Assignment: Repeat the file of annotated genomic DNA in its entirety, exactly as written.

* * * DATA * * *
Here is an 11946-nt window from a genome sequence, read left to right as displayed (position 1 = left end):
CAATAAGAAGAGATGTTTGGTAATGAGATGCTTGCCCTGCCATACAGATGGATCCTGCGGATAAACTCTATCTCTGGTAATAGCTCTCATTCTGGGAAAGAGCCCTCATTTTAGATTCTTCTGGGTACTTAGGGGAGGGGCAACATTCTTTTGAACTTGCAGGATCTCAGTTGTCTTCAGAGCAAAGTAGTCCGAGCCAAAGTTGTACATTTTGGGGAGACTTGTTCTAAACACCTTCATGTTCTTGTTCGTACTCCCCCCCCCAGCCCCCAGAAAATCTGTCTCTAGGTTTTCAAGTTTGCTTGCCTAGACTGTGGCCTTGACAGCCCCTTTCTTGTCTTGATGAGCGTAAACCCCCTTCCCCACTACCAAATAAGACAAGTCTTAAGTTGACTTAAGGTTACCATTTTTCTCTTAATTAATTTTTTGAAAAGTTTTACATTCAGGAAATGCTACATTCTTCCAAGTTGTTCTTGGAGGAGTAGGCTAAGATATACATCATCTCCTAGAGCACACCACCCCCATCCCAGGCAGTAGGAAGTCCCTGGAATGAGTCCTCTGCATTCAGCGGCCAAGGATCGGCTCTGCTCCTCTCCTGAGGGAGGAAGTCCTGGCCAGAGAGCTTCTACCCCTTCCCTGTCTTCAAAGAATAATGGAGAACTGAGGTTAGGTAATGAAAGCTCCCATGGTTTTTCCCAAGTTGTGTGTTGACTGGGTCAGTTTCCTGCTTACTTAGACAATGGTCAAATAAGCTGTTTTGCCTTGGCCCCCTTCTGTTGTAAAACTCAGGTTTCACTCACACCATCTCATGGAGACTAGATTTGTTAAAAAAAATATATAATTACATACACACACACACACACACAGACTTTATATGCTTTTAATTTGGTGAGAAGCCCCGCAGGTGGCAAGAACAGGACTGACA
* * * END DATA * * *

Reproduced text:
Here is an 11946-nt window from a genome sequence, read left to right as displayed (position 1 = left end):
CAATAAGAAGAGATGTTTGGTAATGAGATGCTTGCCCTGCCATACAGATGGATCCTGCGGATAAACTCTATCTCTGGTAATAGCTCTCATTCTGGGAAAGAGCCCTCATTTTAGATTCTTCTGGGTACTTAGGGGAGGGGCAACATTCTTTTGAACTTGCAGGATCTCAGTTGTCTTCAGAGCAAAGTAGTCCGAGCCAAAGTTGTACATTTTGGGGAGACTTGTTCTAAACACCTTCATGTTCTTGTTCGTACTCCCCCCCCCAGCCCCCAGAAAATCTGTCTCTAGGTTTTCAAGTTTGCTTGCCTAGACTGTGGCCTTGACAGCCCCTTTCTTGTCTTGATGAGCGTAAACCCCCTTCCCCACTACCAAATAAGACAAGTCTTAAGTTGACTTAAGGTTACCATTTTTCTCTTAATTAATTTTTTGAAAAGTTTTACATTCAGGAAATGCTACATTCTTCCAAGTTGTTCTTGGAGGAGTAGGCTAAGATATACATCATCTCCTAGAGCACACCACCCCCATCCCAGGCAGTAGGAAGTCCCTGGAATGAGTCCTCTGCATTCAGCGGCCAAGGATCGGCTCTGCTCCTCTCCTGAGGGAGGAAGTCCTGGCCAGAGAGCTTCTACCCCTTCCCTGTCTTCAAAGAATAATGGAGAACTGAGGTTAGGTAATGAAAGCTCCCATGGTTTTTCCCAAGTTGTGTGTTGACTGGGTCAGTTTCCTGCTTACTTAGACAATGGTCAAATAAGCTGTTTTGCCTTGGCCCCCTTCTGTTGTAAAACTCAGGTTTCACTCACACCATCTCATGGAGACTAGATTTGTTAAAAAAAATATATAATTACATACACACACACACACACACAGACTTTATATGCTTTTAATTTGGTGAGAAGCCCCGCAGGTGGCAAGAACAGGACTGACA